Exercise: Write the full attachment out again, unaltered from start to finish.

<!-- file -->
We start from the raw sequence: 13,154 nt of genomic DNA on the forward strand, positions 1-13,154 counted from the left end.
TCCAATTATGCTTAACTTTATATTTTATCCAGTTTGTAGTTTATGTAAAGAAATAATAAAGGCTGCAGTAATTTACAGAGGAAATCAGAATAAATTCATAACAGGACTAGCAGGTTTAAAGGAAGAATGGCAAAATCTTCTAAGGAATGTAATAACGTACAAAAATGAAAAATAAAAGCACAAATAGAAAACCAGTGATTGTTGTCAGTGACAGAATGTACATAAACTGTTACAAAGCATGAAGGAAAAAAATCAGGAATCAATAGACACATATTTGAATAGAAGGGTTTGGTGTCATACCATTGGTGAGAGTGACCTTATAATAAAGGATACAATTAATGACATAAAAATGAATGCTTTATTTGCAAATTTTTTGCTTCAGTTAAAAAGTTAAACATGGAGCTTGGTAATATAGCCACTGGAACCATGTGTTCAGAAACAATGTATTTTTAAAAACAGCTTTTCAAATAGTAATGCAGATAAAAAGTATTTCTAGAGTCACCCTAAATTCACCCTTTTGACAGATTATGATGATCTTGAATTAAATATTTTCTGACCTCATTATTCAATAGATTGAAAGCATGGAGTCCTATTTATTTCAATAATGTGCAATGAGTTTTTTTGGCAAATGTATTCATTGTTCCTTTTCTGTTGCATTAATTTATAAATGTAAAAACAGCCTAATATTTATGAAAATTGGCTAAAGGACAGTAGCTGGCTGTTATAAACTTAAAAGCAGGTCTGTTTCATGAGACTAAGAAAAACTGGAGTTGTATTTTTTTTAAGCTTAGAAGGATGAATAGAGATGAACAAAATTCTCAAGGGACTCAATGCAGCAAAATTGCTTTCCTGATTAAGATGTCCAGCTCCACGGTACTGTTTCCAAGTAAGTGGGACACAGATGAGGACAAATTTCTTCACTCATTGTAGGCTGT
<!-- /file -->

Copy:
We start from the raw sequence: 13,154 nt of genomic DNA on the forward strand, positions 1-13,154 counted from the left end.
TCCAATTATGCTTAACTTTATATTTTATCCAGTTTGTAGTTTATGTAAAGAAATAATAAAGGCTGCAGTAATTTACAGAGGAAATCAGAATAAATTCATAACAGGACTAGCAGGTTTAAAGGAAGAATGGCAAAATCTTCTAAGGAATGTAATAACGTACAAAAATGAAAAATAAAAGCACAAATAGAAAACCAGTGATTGTTGTCAGTGACAGAATGTACATAAACTGTTACAAAGCATGAAGGAAAAAAATCAGGAATCAATAGACACATATTTGAATAGAAGGGTTTGGTGTCATACCATTGGTGAGAGTGACCTTATAATAAAGGATACAATTAATGACATAAAAATGAATGCTTTATTTGCAAATTTTTTGCTTCAGTTAAAAAGTTAAACATGGAGCTTGGTAATATAGCCACTGGAACCATGTGTTCAGAAACAATGTATTTTTAAAAACAGCTTTTCAAATAGTAATGCAGATAAAAAGTATTTCTAGAGTCACCCTAAATTCACCCTTTTGACAGATTATGATGATCTTGAATTAAATATTTTCTGACCTCATTATTCAATAGATTGAAAGCATGGAGTCCTATTTATTTCAATAATGTGCAATGAGTTTTTTTGGCAAATGTATTCATTGTTCCTTTTCTGTTGCATTAATTTATAAATGTAAAAACAGCCTAATATTTATGAAAATTGGCTAAAGGACAGTAGCTGGCTGTTATAAACTTAAAAGCAGGTCTGTTTCATGAGACTAAGAAAAACTGGAGTTGTATTTTTTTTAAGCTTAGAAGGATGAATAGAGATGAACAAAATTCTCAAGGGACTCAATGCAGCAAAATTGCTTTCCTGATTAAGATGTCCAGCTCCACGGTACTGTTTCCAAGTAAGTGGGACACAGATGAGGACAAATTTCTTCACTCATTGTAGGCTGT